The second characteristic refers to what is commonly called "rebound" or "recovery" potential. I can recall many times when things, trends and events got Hal down - at least for ten minutes. The comeback rebound usually then promptly occurred, along with completely renewed enthusiasm.
On my part, it could take me two weeks to get over something - and, like most people, I like to hold on to some of my more profound resentments long past the time, as the actor Bette Middler says, I should "get over it." I know that resentments don't matter, and that one just as well get on with what does matter.
I don't know that Hal consciously knew that resentments don't matter, or if he ever deliberately thought about the matter. But I do know that resentments were somehow always deactivated, and slid off of him like water off a duck's well-oiled feathers.

As you will see in the chapters ahead, it is rather a marvel that Hal put up with me through so many years. Indeed, I have to admire him for having done so, since I do admit that few others have survived such a task.
But in this, whether rightly or wrongly, he extended to me perhaps the most premier honor of my life - and, although the mere word cannot do justice, I must take the opportunity in this memory book to thank him for it. And so I do.

Harold E. Puthoff was born in Chicago on 20 June 1936, but grew up in Florida.
As strange as it may seem, he and I never discussed our early years very much except in snippets and flashbacks most of which I've forgotten. In any event, it's not necessary to reconstruct his early life - save to say that it probably was a typical American one, and thence progressed by the usual educational steps culminating which his Ph.D. received from Stanford University.

Both he and I discovered that we felt ourselves to be future-oriented, and in this sense the past seemed to matter little except as regards information retrieval from it. I had been close to other future-oriented individuals before and since, and as a group they tended not to cling to their own past, or at least not give it undue importance.
This tendency makes for clear conversation and speculation about what lays ahead, and if there are misfortunes in their past such people tend not to moan about them, more or less not dragging them into their future.
There are people whose past means something to them. But there are some people to whom it doesn't.
Although I considered myself a future-oriented type, Hal was much more of a where-are-we-going type than I was. But we both were interested in the future, the unknown, in discovery, in destiny. So we didn't talk much about the past, at least in any solidly egocentric manner.

After his doctorate at Stanford University, Hal became a lecturer there in the electrical engineering department, and supervised Ph.D. candidates in electrical engineering and applied physics. By 1969, when he was thirty-three, he had a patent on a tunable Raman (infrared) laser he had invented, and had co-authored a textbook entitled FUNDAMENTALS OF QUANTUM ELECTRONICS which quickly became a standard volume in physics in general.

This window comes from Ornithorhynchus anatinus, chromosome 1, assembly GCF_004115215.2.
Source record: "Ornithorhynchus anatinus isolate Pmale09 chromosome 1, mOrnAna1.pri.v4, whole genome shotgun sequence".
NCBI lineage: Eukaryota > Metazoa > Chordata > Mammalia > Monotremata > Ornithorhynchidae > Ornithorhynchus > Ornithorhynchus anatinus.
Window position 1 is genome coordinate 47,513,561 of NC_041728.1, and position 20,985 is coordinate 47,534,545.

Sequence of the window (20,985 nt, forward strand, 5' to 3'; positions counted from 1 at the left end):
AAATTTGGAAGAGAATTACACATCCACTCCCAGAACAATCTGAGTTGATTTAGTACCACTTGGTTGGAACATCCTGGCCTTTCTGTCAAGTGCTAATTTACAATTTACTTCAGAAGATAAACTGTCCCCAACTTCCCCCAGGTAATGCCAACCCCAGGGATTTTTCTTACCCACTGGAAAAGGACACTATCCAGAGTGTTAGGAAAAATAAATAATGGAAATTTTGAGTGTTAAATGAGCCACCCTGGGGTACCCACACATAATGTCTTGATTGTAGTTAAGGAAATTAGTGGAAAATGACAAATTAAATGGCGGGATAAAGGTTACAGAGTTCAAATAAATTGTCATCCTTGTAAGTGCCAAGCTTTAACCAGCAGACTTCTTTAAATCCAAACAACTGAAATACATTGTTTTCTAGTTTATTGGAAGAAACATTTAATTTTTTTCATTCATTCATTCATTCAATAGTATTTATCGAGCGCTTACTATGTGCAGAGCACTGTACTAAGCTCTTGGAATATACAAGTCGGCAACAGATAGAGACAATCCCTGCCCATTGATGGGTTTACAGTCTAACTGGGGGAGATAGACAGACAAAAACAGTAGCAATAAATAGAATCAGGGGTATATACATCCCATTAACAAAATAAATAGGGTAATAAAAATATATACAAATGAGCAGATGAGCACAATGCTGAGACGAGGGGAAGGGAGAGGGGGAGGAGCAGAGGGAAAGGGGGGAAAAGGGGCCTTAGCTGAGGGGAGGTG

The field of laser physics was on a great upswing by then, and by all accounts, as many later told me, Hal Puthoff was destined for laser engineering limelight, a field in which his scientific reputation had already achieved luminosity.

A short while earlier in New York, Cleve Backster had advised me that Puthoff was a genius. Others I later met in the Silicon Valley area said so, too, and I accepted this as a matter of fact, albeit somewhat intimidated by being in the near proximity of a genius..

How and why it was that Hal's interests changed from laser physics to biofield measurements was never clear to me, and so I'll not be able to articulate much in this regard. We did discuss the matter, but somehow whatever we discussed has faded.

In any event, Hal had quit teaching at Stanford University and had moved over to Stanford Research Institute (SRI), which was where I found him in the summer of 1972. SRI was known as the nations largest "think tank" after the Rand Corporation, and for a long time had constituted the research arm of Stanford University whose funding came largely from government contracts, often of the military research kind.

I'm now going to ask the reader to accept one thing on my say-so.
As you will see in the chapters ahead, the "relationship" between Dr. H. E. Puthoff and Ingo Swann was to be punctuated by many remarkable - how shall we say it - FIGHTS.
Even so, these hardly ever extended past our "work." As a person Hal and his perceptive wife, Adrienne Kennedy (of whom I'll have more to say later,) ALWAYS treated me personally with respect, kindness, warmth, and sometimes undeserved graciousness, and both often went out of their way to do so.
My concept of Hal as a great human being was consistently present within me through the years and I NEVER had any reason to change it one iota. And this concept of him has not changed until this day.
For how could it? Great men ARE what they are. It is only the failure of perception on the parts of others which may be in question. And I do not believe that my perception regarding Hal Puthoff is in question.